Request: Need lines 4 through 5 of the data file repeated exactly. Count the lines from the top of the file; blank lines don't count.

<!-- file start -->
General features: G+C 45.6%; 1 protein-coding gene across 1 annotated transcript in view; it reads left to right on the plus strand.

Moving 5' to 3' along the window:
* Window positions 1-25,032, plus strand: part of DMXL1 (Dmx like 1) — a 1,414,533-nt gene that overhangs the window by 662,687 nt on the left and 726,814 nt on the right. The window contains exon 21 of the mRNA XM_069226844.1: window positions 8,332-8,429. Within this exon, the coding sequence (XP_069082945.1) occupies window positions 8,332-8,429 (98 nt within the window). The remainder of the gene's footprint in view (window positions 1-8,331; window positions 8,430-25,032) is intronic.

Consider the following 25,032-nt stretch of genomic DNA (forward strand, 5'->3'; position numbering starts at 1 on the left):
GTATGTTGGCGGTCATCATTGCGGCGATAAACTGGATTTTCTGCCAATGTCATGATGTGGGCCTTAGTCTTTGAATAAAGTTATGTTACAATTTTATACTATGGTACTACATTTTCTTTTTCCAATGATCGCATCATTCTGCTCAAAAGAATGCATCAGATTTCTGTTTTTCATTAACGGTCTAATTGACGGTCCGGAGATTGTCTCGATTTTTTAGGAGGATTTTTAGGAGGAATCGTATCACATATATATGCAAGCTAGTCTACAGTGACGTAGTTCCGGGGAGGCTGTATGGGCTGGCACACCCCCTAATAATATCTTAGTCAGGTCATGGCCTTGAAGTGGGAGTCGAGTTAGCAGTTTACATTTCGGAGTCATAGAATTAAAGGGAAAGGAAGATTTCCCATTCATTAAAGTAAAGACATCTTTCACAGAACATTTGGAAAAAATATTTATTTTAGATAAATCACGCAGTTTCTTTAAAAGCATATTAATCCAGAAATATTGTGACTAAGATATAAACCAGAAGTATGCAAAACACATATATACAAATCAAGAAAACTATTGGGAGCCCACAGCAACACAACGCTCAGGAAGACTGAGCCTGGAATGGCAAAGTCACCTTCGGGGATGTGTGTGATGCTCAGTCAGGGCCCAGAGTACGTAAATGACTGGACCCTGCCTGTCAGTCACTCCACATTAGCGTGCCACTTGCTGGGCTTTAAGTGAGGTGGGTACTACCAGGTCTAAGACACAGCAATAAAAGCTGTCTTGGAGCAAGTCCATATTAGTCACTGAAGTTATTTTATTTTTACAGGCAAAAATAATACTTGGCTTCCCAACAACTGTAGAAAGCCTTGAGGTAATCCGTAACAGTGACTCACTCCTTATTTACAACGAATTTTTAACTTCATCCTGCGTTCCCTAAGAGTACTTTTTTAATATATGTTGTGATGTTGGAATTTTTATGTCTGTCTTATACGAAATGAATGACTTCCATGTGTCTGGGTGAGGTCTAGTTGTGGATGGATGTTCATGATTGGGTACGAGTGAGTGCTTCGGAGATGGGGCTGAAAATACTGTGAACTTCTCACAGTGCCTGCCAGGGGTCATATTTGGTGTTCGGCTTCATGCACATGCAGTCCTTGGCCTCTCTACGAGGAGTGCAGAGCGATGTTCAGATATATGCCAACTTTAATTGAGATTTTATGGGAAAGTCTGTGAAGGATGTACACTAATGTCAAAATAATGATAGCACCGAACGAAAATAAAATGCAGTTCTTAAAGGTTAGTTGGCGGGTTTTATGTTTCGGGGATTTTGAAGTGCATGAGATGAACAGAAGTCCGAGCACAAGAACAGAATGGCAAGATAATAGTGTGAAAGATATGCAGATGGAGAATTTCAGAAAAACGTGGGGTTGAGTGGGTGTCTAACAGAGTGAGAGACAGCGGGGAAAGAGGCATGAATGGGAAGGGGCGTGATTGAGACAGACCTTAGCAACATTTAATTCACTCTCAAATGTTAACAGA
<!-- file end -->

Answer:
Consider the following 25,032-nt stretch of genomic DNA (forward strand, 5'->3'; position numbering starts at 1 on the left):
GTATGTTGGCGGTCATCATTGCGGCGATAAACTGGATTTTCTGCCAATGTCATGATGTGGGCCTTAGTCTTTGAATAAAGTTATGTTACAATTTTATACTATGGTACTACATTTTCTTTTTCCAATGATCGCATCATTCTGCTCAAAAGAATGCATCAGATTTCTGTTTTTCATTAACGGTCTAATTGACGGTCCGGAGATTGTCTCGATTTTTTAGGAGGATTTTTAGGAGGAATCGTATCACATATATATGCAAGCTAGTCTACAGTGACGTAGTTCCGGGGAGGCTGTATGGGCTGGCACACCCCCTAATAATATCTTAGTCAGGTCATGGCCTTGAAGTGGGAGTCGAGTTAGCAGTTTACATTTCGGAGTCATAGAATTAAAGGGAAAGGAAGATTTCCCATTCATTAAAGTAAAGACATCTTTCACAGAACATTTGGAAAAAATATTTATTTTAGATAAATCACGCAGTTTCTTTAAAAGCATATTAATCCAGAAATATTGTGACTAAGATATAAACCAGAAGTATGCAAAACACATATATACAAATCAAGAAAACTATTGGGAGCCCACAGCAACACAACGCTCAGGAAGACTGAGCCTGGAATGGCAAAGTCACCTTCGGGGATGTGTGTGATGCTCAGTCAGGGCCCAGAGTACGTAAATGACTGGACCCTGCCTGTCAGTCACTCCACATTAGCGTGCCACTTGCTGGGCTTTAAGTGAGGTGGGTACTACCAGGTCTAAGACACAGCAATAAAAGCTGTCTTGGAGCAAGTCCATATTAGTCACTGAAGTTATTTTATTTTTACAGGCAAAAATAATACTTGGCTTCCCAACAACTGTAGAAAGCCTTGAGGTAATCCGTAACAGTGACTCACTCCTTATTTACAACGAATTTTTAACTTCATCCTGCGTTCCCTAAGAGTACTTTTTTAATATATGTTGTGATGTTGGAATTTTTATGTCTGTCTTATACGAAATGAATGACTTCCATGTGTCTGGGTGAGGTCTAGTTGTGGATGGATGTTCATGATTGGGTACGAGTGAGTGCTTCGGAGATGGGGCTGAAAATACTGTGAACTTCTCACAGTGCCTGCCAGGGGTCATATTTGGTGTTCGGCTTCATGCACATGCAGTCCTTGGCCTCTCTACGAGGAGTGCAGAGCGATGTTCAGATATATGCCAACTTTAATTGAGATTTTATGGGAAAGTCTGTGAAGGATGTACACTAATGTCAAAATAATGATAGCACCGAACGAAAATAAAATGCAGTTCTTAAAGGTTAGTTGGCGGGTTTTATGTTTCGGGGATTTTGAAGTGCATGAGATGAACAGAAGTCCGAGCACAAGAACAGAATGGCAAGATAATAGTGTGAAAGATATGCAGATGGAGAATTTCAGAAAAACGTGGGGTTGAGTGGGTGTCTAACAGAGTGAGAGACAGCGGGGAAAGAGGCATGAATGGGAAGGGGCGTGATTGAGACAGACCTTAGCAACATTTAATTCACTCTCAAATGTTAACAGA